Please use this identifier to cite or link to this item: http://ds.saudeindigena.icict.fiocruz.br/handle/bvs/5680
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dc.contributor.authorLemos, Everton Ferreira-
dc.contributor.authorAlves, Aline Mara da Silva-
dc.contributor.authorOliveira, Giovana de Castro-
dc.contributor.authorRodrigues, Marcella Paranhos-
dc.contributor.authorMartins, Natália Daiane Garoni-
dc.contributor.authorCroda, Julio-
dc.date.accessioned2022-01-06T14:47:24Z-
dc.date.available2022-01-06T14:47:24Z-
dc.date.issued2014-
dc.identifier10.1186/1472-6963-14-237-
dc.identifier1472-6963-
dc.identifier.citationLEMOS, Everton Ferreira; ALVES, Aline Mara da Silva; OLIVEIRA, Giovana de Castro; RODRIGUES, Marcella Paranhos; MARTINS, Natália Daiane Garoni; CRODA, Julio. Health-service performance of TB treatment for indigenous and non-indigenous populations in Brazil: a cross-sectional study. BMC Health Services Research, v. 14, n. 1, p. 237, 2014en_US
dc.identifier.issn1472-6963-
dc.identifier.urihttp://ds.saudeindigena.icict.fiocruz.br/handle/bvs/5680-
dc.language.isoengen_US
dc.publisherBioMed Centralen_US
dc.rightsopen accessen_US
dc.subject.otherRegião Centro-Oesteen_US
dc.subject.otherMato Grosso do Sulen_US
dc.titleHealth-service performance of TB treatment for indigenous and non-indigenous populations in Brazil: a cross-sectional studyen_US
dc.typeArticleen_US
dc.creator.affilliationN/Ten_US
dc.description.abstractenBackground: Health-service evaluation studies are fundamental for proposing interventions and ensuring improvements in healthcare quality. The present study assesses the performance of health services for indigenous and non-indigenous populations with regard to tuberculosis (TB) control. Methods: Interviews with TB patients who underwent treatment between 2009 and 2011 were conducted using the Primary Care Assessment Tool adapted for TB care in Brazil. Results: Primary healthcare (PHC) was the first treatment for most patients at symptom onset, and the diagnoses were typically performed by specialized services. Many patients experienced delayed TB diagnoses that required more than three medical appointments (51% and 47% for indigenous and non-indigenous populations, respectively). Indigenous people received social support, such as basic-needs grocery packages (2.19 ± 1.63 vs. 1.13 ± 0.49 for non-indigenous people, p < 0.01) and home visits from health professionals, with an emphasis on the performance of directly observed treatment strategies (DOT; 4.57 ± 0.89 vs. 1.68 ± 1.04 for non-indigenous people, p < 0.01). Conclusions: Regardless of the differences between indigenous and non-indigenous populations, the time needed to receive a TB diagnosis was unsatisfactory for both groups. Furthermore, DOT must be performed with better coverage among non-indigenous patientsen_US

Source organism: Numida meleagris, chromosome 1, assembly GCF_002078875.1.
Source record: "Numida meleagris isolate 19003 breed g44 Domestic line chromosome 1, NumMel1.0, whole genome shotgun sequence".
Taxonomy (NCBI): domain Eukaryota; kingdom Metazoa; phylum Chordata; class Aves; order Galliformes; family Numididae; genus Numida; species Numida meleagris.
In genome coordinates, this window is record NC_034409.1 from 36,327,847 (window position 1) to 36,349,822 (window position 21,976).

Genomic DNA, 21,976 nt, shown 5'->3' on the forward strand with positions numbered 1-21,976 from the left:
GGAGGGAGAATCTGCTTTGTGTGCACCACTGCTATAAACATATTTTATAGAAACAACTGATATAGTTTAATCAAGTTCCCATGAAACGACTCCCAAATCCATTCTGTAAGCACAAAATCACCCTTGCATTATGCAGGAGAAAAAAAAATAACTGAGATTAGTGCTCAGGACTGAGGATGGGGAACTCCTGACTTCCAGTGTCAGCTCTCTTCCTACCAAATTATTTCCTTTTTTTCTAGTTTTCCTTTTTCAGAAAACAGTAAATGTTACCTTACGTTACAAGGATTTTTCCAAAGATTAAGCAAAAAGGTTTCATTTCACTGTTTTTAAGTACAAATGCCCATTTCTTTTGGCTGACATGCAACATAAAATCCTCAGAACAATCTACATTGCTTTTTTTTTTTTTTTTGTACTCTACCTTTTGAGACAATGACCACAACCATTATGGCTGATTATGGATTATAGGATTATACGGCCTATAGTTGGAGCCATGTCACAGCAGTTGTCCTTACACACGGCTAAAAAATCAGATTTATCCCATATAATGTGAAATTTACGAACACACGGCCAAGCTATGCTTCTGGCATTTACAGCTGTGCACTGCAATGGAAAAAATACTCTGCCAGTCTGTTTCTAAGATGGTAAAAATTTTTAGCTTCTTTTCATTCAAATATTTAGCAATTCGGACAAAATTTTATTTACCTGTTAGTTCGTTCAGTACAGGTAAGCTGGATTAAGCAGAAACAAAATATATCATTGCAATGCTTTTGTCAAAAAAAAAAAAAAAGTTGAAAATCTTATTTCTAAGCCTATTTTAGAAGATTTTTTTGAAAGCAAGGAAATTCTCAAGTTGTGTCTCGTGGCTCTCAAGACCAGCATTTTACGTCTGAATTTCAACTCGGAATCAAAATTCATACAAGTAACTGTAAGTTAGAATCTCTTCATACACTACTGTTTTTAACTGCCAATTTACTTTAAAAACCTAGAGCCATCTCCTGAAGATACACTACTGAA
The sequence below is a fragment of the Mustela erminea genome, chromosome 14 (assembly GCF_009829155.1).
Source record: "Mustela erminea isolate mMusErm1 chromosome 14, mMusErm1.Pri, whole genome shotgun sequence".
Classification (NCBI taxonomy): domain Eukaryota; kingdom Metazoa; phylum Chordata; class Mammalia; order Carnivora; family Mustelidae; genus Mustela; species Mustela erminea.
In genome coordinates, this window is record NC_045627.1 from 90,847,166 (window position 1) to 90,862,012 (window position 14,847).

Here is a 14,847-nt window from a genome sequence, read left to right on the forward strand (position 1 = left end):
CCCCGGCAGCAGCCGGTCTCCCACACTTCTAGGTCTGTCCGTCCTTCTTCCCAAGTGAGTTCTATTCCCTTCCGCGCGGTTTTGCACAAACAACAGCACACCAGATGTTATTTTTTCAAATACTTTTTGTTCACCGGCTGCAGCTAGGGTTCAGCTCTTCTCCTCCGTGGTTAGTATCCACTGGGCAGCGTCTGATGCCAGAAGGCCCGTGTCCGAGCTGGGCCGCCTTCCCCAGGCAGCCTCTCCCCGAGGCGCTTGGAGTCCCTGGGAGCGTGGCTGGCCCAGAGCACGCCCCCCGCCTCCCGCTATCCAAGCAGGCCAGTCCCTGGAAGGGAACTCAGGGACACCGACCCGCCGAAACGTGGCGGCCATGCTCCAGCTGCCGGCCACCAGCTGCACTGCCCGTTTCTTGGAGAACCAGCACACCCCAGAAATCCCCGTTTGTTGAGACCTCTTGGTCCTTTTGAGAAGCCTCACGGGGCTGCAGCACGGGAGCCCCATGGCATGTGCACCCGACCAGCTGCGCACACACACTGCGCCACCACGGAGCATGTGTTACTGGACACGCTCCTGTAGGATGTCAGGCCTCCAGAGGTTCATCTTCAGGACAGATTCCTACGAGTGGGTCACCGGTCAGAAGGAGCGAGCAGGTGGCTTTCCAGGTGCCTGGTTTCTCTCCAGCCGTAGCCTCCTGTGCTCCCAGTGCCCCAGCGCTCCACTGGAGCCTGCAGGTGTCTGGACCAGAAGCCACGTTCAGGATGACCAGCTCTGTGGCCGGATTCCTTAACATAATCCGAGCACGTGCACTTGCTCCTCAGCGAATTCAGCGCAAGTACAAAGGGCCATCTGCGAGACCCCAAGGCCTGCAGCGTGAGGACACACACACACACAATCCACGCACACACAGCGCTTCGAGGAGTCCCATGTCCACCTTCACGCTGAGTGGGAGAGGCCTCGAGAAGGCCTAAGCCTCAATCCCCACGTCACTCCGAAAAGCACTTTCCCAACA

dc.identifier.doi10.1186/1472-6963-14-237-
dc.subject.decsBrasilen_US
dc.subject.decsSaúde de Populações Indígenasen_US
dc.subject.decsÍndios Sul-Americanosen_US
dc.subject.decsEpidemiologiaen_US
dc.subject.decsTuberculoseen_US
dc.subject.decsServiços de Saúde do Indígenaen_US
dc.subject.decsDoenças Infecciosasen_US
dc.subject.enBrazilen_US
dc.subject.enHealth of Indigenous Peoplesen_US
dc.subject.enIndians, South Americanen_US
dc.subject.enEpidemiologyen_US
dc.subject.enTuberculosisen_US
dc.subject.enHealth Services, Indigenousen_US
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